> thebrainchancery posted: “So around 4AM on Tuesday morning, I woke up, put my > sneakers on, and jogged to the hospital.  For brain surgery. I’d meant to run > here two years ago for my second surgery, but I didn’t because I didn’t want > to sweat the fiducial markers off of my h” >

  3. I have been there since the beginning. Always with you in my heart and BRAIN Ha thoughts. I have so many memories of you as the BFS cute ,smart wise guy. Sent my prayers to you morning of the surgery. What an marvelous writer you have become. Family and your extended BFS family are so proud of you. Strength, humor, and tenacious character will keep you going.

    I’ll be the wind beneath your sails.

    Fondly, Dianne Marston Cathie

  4. O wonderful, wonderful, and most wonderful! and yet again wonderful, and after that, out of all whooping! May Thursday turn out to be even more fabulous than Wednesday, to be followed by innumerable days of wonder and delight, all of which involve your working, wonderful brain.
    Thanks for the excellent news, and great inspiration (I love thinking of you running to the hospital, Rocky-style). Love and good thoughts (and exultations that your bout with GBM is going so well) stream from the Central Coast.

  5. Yay!!!! So happy for the good outcome and great mood! Your attitude is inspiring. Post a picture of Dutch. Best wishes to you and you will continue to be in my prayers. 😄

  6. When I see a new brain chancery post on my bloglovin, i leave everything I’m doing, sit down and read it.
    (My son is still jumping around me, because i was on my way to put him to sleep when I saw a post 😀 )

    Anyway, so so glad to read that everything went so well. I was actually thinking about you and your surgery that day. Internet is a wonderful thing, really 😀

    Stay strong and cancerless, dear man.

    Greetings from Croatia!


  7. Chad, you are quite impressive. Way to rock the 4 miler AND brain surgery in one day! I continue to look forward to seeing your movie (you are still writing your screenplay, right?). Keep on keeping on! Xo from Philly, Schuyler Nunn

  8. hello from uk and I was so amazed to see your blog. God has answered my prayers for you and SO glad you made it once again. May we have you around to follow this thing through and I wish you well for the future None of us know what the new day will bring us, we are just grateful that we also have another day. So enjoy each day as much as we can and I will carry on my prayers for you. God bless.

  9. Pingback: Back from Asia | The Everywhereist

  10. What a fantastic post, happy, funny, sad – just like life.

    My daughter has a friend who posted a photo of his family with the caption, “Life is goof” (he meant “life is good” – oops). That is her new saying when things go crazy: “Life is Goof”. It reminded me of this post.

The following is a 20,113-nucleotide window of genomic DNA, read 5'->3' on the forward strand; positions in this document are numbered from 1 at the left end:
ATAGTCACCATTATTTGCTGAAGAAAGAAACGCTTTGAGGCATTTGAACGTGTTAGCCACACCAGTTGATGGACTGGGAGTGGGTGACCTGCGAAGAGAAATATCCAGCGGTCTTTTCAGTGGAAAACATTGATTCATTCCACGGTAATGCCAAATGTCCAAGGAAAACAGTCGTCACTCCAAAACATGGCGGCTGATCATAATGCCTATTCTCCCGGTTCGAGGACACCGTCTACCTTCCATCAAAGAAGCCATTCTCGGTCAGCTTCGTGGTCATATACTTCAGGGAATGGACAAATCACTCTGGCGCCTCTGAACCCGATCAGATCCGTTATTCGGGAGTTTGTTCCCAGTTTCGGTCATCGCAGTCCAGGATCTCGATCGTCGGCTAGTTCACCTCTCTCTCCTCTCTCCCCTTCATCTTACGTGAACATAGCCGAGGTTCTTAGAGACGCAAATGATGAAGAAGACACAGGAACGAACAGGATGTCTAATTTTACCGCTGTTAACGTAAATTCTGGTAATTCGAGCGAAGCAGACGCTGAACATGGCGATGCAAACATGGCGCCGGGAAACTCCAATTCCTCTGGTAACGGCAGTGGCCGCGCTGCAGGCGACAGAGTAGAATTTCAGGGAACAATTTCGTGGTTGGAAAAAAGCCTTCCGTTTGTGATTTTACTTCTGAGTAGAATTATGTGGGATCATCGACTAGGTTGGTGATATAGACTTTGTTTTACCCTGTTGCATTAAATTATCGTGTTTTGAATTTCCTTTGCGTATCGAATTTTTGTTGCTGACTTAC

I will keep good thoughts flowing your way.

  11. That’s pretty kickass, running to brain surgery! 🙂
    I cry when I have to go to the dentist, so you’re clearly handling this better than I would.

    Here’s hoping you don’t have to run to surgery anymore. May your path be filled with roses and may you have the time to stop and smell as many as you like.

  12. Utterly amazing! Thank you for posting all of this! Your blog is the best, because of what you put into it – your entire mind, heart and soul! Loved seeing the photo of you with your dear mother!

  13. Ok – anything. Well, actually what I want to say is this: Wow. Wow, are you brave and articulate and funny and open to life. Just like surfing the Dharma of it all. My Mom had a GB. She was chronologically older than you, but about the same age in the other ways that I just described you. I am still trying to process what we went through. It was mind blowing and life altering…and ironically not all bad. Like you, my Mom found out some really fabulous things after her GB diagnosis that she may not have known if she had been diagnosed with something else. Her GB was inoperable – in the right temporal/parietal area. So, we (my brothers and I) knew the prognosis sucked (my Mom did not want to know any stats, so we did not tell her). People from all parts of her life reached out to her. She found out how many lives she had touched and how truly loved she was. And best of all, she was able to take it in. Mostly, she felt gratitude (maybe just a little ripped off with not being able to be a grandparent for as long as she had planned). I have read most of your blog. Your big existential and esoteric ideas are spot on. I loved your cards and wish we had them. I will pass on your blog to the people in my life. I wish you the best with all your endeavors.